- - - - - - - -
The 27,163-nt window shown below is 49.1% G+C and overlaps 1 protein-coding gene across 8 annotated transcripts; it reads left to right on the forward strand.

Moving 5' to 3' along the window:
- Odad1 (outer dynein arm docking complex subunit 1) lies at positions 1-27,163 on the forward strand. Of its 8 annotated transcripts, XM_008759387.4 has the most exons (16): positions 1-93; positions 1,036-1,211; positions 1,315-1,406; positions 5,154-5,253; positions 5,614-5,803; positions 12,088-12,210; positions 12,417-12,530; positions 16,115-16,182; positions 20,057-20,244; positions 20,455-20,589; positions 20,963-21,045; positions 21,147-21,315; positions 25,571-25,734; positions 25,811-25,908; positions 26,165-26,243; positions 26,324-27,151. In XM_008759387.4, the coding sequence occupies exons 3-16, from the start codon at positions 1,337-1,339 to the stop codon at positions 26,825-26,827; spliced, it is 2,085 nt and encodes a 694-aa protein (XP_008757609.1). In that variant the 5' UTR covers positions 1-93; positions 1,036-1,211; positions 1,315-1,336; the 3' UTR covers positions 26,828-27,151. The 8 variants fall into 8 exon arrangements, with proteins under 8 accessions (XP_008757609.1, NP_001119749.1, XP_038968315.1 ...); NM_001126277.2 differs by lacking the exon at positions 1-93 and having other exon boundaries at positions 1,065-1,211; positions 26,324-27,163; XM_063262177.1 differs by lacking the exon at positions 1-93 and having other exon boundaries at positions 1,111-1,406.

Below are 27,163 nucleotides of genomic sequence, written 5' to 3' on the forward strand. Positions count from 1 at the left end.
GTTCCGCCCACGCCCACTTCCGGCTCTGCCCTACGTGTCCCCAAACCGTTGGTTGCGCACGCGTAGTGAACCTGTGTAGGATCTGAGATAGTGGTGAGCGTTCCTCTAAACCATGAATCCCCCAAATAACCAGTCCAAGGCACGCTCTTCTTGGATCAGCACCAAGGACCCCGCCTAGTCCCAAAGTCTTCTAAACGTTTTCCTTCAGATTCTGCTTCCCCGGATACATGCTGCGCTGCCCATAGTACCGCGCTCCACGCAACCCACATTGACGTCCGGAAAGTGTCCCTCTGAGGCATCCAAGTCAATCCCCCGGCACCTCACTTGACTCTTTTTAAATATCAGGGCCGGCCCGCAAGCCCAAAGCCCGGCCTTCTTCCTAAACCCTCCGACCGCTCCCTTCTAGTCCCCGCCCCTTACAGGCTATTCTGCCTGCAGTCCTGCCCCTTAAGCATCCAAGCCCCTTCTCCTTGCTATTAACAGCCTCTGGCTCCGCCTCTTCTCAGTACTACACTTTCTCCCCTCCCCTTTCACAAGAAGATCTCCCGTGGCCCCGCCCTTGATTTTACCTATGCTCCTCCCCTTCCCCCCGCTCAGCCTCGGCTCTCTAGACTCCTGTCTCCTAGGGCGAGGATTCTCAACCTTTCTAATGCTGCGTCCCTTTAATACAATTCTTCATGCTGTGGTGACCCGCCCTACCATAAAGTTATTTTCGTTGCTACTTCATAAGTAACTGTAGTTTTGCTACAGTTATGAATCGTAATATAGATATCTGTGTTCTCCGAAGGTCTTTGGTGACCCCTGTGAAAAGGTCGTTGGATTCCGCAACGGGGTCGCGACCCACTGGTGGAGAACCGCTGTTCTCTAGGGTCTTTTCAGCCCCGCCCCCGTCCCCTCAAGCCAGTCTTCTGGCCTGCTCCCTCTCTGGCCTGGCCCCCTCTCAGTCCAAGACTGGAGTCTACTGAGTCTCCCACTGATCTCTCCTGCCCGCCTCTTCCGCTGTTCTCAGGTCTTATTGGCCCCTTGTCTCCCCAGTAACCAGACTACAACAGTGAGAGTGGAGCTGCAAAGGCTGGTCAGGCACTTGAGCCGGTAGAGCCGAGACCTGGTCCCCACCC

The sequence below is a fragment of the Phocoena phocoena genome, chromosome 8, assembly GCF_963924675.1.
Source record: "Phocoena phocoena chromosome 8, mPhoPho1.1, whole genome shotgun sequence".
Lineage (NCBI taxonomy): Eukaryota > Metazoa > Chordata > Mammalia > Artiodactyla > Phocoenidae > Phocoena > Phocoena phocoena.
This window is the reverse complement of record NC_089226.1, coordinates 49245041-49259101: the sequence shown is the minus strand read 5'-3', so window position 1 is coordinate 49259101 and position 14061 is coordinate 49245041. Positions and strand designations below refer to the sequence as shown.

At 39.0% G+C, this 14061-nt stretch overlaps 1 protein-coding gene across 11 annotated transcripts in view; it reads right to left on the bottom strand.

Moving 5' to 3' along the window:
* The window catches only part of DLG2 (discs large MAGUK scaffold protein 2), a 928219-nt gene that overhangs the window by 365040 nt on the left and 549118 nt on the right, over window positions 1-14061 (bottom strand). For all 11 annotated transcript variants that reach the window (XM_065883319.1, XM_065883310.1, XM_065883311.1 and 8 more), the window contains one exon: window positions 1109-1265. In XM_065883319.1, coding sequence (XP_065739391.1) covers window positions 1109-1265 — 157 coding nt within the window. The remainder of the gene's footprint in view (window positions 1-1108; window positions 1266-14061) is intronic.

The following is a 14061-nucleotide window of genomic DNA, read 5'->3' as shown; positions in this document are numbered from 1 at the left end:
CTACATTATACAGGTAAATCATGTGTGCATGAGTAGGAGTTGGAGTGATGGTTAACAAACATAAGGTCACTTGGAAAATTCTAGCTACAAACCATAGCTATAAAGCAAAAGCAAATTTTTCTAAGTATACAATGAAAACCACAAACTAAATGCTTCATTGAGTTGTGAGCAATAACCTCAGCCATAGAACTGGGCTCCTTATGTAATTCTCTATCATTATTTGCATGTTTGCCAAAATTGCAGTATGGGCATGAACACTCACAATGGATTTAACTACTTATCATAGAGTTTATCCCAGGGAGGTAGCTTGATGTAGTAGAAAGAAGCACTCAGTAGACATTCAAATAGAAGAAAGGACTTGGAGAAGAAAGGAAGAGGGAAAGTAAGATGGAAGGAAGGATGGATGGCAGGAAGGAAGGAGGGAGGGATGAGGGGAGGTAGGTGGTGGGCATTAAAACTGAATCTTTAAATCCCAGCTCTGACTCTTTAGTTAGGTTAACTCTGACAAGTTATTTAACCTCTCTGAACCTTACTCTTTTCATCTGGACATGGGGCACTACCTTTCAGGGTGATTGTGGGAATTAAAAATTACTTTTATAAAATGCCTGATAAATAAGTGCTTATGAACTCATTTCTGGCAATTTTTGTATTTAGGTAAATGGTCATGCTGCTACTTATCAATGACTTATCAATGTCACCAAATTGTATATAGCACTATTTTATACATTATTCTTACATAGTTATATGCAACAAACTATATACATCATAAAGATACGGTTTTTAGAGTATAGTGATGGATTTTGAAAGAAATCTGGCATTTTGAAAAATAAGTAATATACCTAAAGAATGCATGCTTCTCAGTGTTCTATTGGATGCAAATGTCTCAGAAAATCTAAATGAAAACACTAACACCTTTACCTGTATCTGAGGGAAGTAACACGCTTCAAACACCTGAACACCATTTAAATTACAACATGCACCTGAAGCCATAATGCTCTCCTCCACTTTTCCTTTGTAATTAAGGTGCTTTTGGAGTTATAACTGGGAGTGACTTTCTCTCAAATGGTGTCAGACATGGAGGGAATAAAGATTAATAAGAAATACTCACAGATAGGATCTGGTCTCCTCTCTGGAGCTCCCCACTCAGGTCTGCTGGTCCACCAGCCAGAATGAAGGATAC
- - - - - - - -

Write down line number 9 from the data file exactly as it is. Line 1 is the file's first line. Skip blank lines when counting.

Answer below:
This window is the reverse complement of record NC_089226.1, coordinates 49245041-49259101: the sequence shown is the minus strand read 5'-3', so window position 1 is coordinate 49259101 and position 14061 is coordinate 49245041. Positions and strand designations below refer to the sequence as shown.